ST. PAUL, MINN. — "What we do for ourselves dies with us. What we do for others lives on."
Dr. Carl A. Osborne
It's been a guiding principle for Dr. Carl A. Osborne, a world-renowned veterinary urologist, educator and philosopher from
the University of Minnesota's (UM) College of Veterinary Medicine, who's career now spans more than 40 years, three text books,
a number of presidencies and 585 continuing education presentations.
To offer a point of reference, more than 2,500 veterinarians have gone through Osborne's classes throughout the years; there
are only 1,423 DVMs in the state of Minnesota.
Christened last year with the American Veterinary Medical Association's first Robert R. Shomer Award for veterinary ethics,
Osborne talked with DVM Newsmagazine about veterinary medicine's path, his career, the early years and his battle with Parkinson's disease.
A personal mission
One hour with Osborne, and one walks away knowing this man is about clarity of purpose, mission and generosity.
It all starts with such a simple premise: the golden rule. Adorning his personal mission statement, Osborne explains, "I would
like to care for my patients as I'd like to be cared for myself."
If you accept it as a treatment and dab it liberally to your professional and personal life, its curative properties offer
balance. It also serves as ethical bedrock.
And veterinarians face many life and death ethical dilemmas during the course of a career. Fees, euthanasia, life-long learning,
bed-side manner, treating abandoned injured animals, adoption protocols; the list is long and varied.
"If I had to look at the ethical make-up of the veterinary profession, I would say that it is really quite high. Some things
we don't want to change are our ethical values. They should be rock solid principles that we live by."
So, what's on his mind?
One ethical concern that has become more pervasive in American society, Osborne says, is putting profit motives too far forward
in relation to veterinary medicine's role as a service profession.
"We are seeing more and more emphasis on fees for profit rather than fees for patients. I am concerned about that. There is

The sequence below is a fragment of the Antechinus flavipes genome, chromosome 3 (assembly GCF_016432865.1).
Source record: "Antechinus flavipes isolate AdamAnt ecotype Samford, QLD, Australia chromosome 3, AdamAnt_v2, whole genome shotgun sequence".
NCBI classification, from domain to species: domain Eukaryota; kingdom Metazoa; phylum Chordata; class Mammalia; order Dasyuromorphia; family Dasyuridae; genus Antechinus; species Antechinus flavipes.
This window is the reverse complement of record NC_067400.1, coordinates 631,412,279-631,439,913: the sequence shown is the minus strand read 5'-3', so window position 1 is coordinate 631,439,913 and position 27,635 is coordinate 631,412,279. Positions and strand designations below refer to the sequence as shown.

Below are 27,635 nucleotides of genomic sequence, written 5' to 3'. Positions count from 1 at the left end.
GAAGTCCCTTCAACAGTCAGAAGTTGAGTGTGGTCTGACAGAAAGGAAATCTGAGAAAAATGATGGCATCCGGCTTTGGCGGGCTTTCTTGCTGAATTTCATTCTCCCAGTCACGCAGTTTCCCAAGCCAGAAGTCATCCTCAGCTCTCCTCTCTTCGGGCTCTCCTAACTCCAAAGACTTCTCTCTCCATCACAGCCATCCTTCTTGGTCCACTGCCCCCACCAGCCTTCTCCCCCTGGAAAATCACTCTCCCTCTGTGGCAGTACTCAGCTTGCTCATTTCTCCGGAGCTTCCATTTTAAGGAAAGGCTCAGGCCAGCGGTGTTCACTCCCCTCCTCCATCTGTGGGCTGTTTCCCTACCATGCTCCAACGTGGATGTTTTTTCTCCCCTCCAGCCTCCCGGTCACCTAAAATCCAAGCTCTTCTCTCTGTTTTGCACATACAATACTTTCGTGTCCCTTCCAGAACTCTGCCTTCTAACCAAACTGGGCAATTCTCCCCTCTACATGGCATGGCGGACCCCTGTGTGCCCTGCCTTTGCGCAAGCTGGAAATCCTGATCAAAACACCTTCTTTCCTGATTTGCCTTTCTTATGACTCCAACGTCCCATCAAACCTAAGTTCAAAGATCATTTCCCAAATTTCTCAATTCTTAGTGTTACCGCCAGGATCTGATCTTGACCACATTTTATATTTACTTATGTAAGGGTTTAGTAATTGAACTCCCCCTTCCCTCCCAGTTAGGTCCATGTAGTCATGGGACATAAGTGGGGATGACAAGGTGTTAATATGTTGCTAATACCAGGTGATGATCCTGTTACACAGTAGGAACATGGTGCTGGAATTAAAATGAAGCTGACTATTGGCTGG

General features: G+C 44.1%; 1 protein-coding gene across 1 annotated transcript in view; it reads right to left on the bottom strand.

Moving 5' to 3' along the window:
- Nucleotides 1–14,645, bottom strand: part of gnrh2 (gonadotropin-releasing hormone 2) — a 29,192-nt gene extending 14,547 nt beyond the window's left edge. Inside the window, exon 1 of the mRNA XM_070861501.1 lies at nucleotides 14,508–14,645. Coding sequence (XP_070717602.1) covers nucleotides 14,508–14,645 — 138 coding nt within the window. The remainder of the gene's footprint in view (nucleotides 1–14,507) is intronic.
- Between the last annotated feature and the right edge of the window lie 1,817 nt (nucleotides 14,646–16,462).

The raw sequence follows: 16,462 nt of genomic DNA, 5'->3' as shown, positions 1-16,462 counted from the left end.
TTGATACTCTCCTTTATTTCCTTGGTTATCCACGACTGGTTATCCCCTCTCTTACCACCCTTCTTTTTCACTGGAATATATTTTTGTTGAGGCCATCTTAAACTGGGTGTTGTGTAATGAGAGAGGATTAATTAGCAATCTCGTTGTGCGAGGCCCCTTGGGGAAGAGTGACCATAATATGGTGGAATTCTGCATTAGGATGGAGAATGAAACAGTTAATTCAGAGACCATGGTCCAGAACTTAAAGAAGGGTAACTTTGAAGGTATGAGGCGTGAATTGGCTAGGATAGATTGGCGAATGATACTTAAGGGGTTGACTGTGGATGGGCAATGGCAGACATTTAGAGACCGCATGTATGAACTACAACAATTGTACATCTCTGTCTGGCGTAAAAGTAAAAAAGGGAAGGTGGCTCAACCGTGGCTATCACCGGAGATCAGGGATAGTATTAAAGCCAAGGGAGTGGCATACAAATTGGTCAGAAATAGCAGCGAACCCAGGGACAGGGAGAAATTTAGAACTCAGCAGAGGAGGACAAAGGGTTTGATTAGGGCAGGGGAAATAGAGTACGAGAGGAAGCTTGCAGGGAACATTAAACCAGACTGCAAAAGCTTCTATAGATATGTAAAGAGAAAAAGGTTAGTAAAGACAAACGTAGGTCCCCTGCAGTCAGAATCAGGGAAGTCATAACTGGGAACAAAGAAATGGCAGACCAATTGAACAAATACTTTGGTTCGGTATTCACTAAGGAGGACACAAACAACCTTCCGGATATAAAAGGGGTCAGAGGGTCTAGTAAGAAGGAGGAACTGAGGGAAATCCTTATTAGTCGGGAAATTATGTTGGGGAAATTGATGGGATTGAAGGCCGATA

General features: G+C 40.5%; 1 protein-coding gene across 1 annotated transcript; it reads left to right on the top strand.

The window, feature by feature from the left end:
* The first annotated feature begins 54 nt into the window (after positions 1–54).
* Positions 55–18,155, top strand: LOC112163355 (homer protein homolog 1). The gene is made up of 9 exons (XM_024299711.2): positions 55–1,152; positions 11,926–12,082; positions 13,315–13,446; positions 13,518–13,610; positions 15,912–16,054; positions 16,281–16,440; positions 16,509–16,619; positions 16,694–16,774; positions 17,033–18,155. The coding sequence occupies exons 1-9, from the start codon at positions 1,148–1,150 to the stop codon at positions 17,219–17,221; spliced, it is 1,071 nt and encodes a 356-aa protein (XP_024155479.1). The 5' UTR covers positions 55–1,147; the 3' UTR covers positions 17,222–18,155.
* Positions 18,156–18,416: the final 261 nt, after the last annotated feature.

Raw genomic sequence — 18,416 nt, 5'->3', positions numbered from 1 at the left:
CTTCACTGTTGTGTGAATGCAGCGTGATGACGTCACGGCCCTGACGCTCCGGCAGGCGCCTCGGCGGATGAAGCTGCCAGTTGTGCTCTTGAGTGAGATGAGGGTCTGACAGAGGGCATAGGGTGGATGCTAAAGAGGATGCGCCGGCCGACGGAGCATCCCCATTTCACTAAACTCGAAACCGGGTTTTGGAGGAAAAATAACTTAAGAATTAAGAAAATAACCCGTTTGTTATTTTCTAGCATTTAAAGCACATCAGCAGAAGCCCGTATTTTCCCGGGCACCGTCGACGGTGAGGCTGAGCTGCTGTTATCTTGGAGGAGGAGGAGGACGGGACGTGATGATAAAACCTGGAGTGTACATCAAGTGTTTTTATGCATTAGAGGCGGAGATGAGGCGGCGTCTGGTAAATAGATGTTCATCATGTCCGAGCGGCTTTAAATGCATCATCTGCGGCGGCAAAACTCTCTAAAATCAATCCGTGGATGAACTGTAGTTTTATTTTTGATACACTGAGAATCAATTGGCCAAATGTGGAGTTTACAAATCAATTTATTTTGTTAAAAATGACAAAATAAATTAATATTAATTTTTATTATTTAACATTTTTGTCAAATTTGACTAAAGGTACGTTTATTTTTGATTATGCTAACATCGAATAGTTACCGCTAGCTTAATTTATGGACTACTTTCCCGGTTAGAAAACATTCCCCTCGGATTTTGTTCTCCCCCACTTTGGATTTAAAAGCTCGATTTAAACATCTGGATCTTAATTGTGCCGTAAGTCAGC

nothing wrong with generating fees for service. The big question is: What is the intent? Is the intent to get adequate salaries
for staff and equip a functioning hospital, or is the intent to improve the bottom line so we can become wealthy?"
And while veterinarians' salaries are lower than other healthcare professionals', the observation is simply one of balance
between the delivery of patient care and profit.
"There is also great need to educate the public about the costs associated with the delivery of veterinary care. I don't think
they appreciate how much goes into it," he adds.
Of mirrors and candles
Credited with more than 43 awards, author of hundreds of scientific articles during the course of a 40-year career and the
founder of UM's Minnesota Urolith Center, it's safe to say that Osborne won the credentials of a sage medicine man.
"If you look at it, there are two ways to be: One is to be a candle and the other to be a mirror. Most of the time, we are
mirrors; we are reflecting other's knowledge that we gain. It's important to be a candle and generate new information if there
is going to be advancement. I think it is important for all of us to accept that responsibility whether we are in private
practice, universities or industry and that is to make things better," he says.
"The best teaching hospitals in the world not only use contemporary knowledge, they create it."
His greatest learning experience was learning how to learn. It was his freedom that was fueled by his lifelong, insatiable
curiosity on how things work.